A lot of my best gaming memories are associated with events that happened to me as a young child, growing up in the early 1990s. When I was about six years old, I went to my first sleepover birthday party for my then best friend. The fact that this happened nearly 20 years ago is staggering to me and for the first time I see how quickly time passes. I’ll be 26 in less than a month now. I don’t want to mourn over my lost adolescence right now, as I’ll save that for another day.
The point I’m trying to make is that when you’re six years old, everything is a wonderful, new experience. My living arrangement was finally starting to level out and in first grade, I was friends with everyone. My then best friend was having his birthday party, and I was invited. How could I say no? It would be a night full of pizza, video games, and all of the chicanery that comes with a group of caffeinated first graders. I showed up, ready for my first real sleepover with friends, and things went the way they should. We all ate our weight in Pizza Hut pizza and settled in to play some video games. We spent a lot of the night playing Teenage Mutant Ninja Turtles on the NES. I don’t really remember a lot of that in particular, but I remember us getting stuck.
In all actuality, I’m not sure if we ever actually made it beyond the second level. I know I wasn’t very good at video games back then, and my friends weren’t much better. It’s likely that we got stuck trying to defuse the bombs in the Hudson River. I still can’t make it past that level, even to this day. I’ve never been very good at that game and I doubt I ever will be. Eventually, we ran out of energy and went to bed, exhausted from running around the house and suffering from our sugar crash.
The next morning came, and Faron’s mom made us breakfast. It was still fairly early, and we started trying to play Zelda II: The Adventure of Link. This was my first experience with this game, and it blew my mind to see Link running around from left to right like it was a Mario game. My only real experience with The Legend of Zelda at this point was the time I spent with my dad playing through it. To me, Zelda was a top-down adventure game. Zelda II introduced me to all of these bizarre role playing game elements that I wouldn’t really recognize for a few more years.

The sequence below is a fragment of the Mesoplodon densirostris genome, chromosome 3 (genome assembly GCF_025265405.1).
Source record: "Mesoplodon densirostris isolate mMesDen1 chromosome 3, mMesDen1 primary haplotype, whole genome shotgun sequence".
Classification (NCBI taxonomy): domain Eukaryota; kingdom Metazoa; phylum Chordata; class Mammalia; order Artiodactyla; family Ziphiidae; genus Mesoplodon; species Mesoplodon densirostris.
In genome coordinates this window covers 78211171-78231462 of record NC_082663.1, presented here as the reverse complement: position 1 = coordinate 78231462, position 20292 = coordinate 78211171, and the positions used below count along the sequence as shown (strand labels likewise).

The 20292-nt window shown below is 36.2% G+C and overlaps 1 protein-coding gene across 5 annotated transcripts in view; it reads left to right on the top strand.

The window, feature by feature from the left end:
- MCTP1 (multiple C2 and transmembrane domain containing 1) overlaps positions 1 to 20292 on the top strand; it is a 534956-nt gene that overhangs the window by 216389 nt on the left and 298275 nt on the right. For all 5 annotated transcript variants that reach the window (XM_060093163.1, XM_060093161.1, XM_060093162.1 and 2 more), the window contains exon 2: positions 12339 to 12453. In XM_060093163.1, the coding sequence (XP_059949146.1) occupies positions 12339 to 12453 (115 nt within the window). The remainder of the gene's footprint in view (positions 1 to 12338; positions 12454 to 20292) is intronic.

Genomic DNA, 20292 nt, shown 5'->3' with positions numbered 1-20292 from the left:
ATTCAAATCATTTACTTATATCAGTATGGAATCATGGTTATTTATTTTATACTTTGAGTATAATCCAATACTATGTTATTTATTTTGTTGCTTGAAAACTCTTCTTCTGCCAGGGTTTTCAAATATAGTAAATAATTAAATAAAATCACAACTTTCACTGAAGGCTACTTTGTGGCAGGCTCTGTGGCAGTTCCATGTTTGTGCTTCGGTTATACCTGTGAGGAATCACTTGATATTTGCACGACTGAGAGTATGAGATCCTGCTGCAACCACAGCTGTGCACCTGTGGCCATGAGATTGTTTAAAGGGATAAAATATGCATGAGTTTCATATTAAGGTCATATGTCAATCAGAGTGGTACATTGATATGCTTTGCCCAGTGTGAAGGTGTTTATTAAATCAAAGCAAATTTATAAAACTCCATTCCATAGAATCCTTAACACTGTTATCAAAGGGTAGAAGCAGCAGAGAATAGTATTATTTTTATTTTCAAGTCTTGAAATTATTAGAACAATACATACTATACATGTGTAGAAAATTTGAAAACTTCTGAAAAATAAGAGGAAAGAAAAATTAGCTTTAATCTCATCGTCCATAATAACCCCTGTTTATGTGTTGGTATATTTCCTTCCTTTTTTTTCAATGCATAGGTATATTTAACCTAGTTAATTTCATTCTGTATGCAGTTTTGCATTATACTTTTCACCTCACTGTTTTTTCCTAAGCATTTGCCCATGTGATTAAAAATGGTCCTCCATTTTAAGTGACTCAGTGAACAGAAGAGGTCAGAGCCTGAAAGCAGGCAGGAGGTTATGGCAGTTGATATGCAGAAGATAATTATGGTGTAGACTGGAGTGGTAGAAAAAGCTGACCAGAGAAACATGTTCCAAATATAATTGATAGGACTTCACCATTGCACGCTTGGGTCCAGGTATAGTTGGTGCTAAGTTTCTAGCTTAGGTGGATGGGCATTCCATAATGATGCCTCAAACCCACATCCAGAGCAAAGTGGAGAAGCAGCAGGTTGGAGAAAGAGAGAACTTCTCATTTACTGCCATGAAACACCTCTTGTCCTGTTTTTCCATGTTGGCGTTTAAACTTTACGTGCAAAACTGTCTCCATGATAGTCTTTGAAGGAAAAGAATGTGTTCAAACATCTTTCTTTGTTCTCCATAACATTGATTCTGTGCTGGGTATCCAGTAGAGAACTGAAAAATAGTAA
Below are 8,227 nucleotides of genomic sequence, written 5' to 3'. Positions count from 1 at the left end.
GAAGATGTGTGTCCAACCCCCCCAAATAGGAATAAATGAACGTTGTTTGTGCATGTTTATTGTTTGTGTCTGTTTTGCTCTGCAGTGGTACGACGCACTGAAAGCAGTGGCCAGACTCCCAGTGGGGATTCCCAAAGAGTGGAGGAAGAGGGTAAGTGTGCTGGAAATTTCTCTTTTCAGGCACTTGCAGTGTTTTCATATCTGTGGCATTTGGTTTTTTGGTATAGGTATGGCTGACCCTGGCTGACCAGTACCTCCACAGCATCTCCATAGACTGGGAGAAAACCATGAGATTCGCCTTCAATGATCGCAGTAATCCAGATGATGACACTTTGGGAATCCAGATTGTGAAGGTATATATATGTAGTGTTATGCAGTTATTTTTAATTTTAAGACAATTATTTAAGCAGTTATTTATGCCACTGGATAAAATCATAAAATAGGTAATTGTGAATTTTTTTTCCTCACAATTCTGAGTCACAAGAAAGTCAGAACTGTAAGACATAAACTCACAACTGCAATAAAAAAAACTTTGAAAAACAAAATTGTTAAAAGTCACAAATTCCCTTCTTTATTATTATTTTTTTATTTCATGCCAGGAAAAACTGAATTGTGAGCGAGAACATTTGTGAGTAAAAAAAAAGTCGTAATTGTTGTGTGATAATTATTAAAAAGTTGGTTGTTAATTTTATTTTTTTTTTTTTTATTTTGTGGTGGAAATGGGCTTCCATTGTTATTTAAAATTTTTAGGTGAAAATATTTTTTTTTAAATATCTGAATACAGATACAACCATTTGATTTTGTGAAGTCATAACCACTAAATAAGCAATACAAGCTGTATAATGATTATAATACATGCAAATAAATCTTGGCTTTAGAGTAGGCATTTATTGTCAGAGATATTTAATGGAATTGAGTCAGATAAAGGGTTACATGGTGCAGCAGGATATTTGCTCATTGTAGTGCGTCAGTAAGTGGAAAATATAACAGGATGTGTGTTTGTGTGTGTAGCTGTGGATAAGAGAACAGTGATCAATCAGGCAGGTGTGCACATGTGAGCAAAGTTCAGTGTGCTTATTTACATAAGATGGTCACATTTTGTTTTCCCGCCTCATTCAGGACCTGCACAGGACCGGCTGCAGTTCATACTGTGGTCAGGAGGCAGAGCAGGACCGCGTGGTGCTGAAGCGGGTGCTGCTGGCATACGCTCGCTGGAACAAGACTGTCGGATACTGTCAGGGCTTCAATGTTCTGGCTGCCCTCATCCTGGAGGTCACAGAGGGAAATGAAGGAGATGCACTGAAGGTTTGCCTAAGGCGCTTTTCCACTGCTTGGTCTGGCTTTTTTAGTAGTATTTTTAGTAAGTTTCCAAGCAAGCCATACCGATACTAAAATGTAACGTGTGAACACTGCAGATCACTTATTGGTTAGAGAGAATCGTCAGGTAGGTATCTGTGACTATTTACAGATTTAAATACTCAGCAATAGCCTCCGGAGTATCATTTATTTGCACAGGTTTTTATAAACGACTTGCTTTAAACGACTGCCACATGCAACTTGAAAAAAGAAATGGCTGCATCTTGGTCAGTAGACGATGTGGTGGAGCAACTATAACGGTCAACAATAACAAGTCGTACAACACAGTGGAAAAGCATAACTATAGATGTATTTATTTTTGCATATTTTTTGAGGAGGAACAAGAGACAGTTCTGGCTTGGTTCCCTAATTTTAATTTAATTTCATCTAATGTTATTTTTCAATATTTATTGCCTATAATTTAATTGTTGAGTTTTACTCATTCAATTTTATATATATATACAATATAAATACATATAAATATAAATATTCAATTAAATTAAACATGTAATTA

More than anything, Zelda II confused me. I don’t remember there being towns in Hyrule! What happened to Zelda? Who is Error and what is he really trying to tell me? The side scrolling element of the game was just icing on the cake. My friends and I all had problems understanding the idea that the villagers had things to say. I didn’t understand why there was an overworld map, or why the perspective switched to side scrolling whenever something attacked me. The whole game was this mess of questions and confusion. We spent the morning stumbling around this odd, mostly unrecognizable version of Hyrule, and if I knew the horrors that existed in the latter chunk of the game, I would have given up immediately. To me, Zelda II was this odd new creature that none of us understood. Considering the history that game has, we weren’t the only ones that felt that way.
As I remember, we didn’t get very far, and I know that I didn’t play the game again for another decade at least, but that memory sticks inside of my brain. After enough frustration, we finally gave up and decide to spend the remainder of our party time together riding bikes around the neighborhood. I eventually went home and went back to my normal life, satisfied with my first sleepover experience.
In retrospect, there are moments from that night that I recall now that I never noticed the first time around. Faron’s parents had been fighting a lot, and they actually got divorced soon after. Despite this, they managed to try and put it all aside give their oldest son a fun birthday party. It’s kind of worrisome that that event is what I associate with Zelda II, but it was one of the happier early memories that I still have to this day.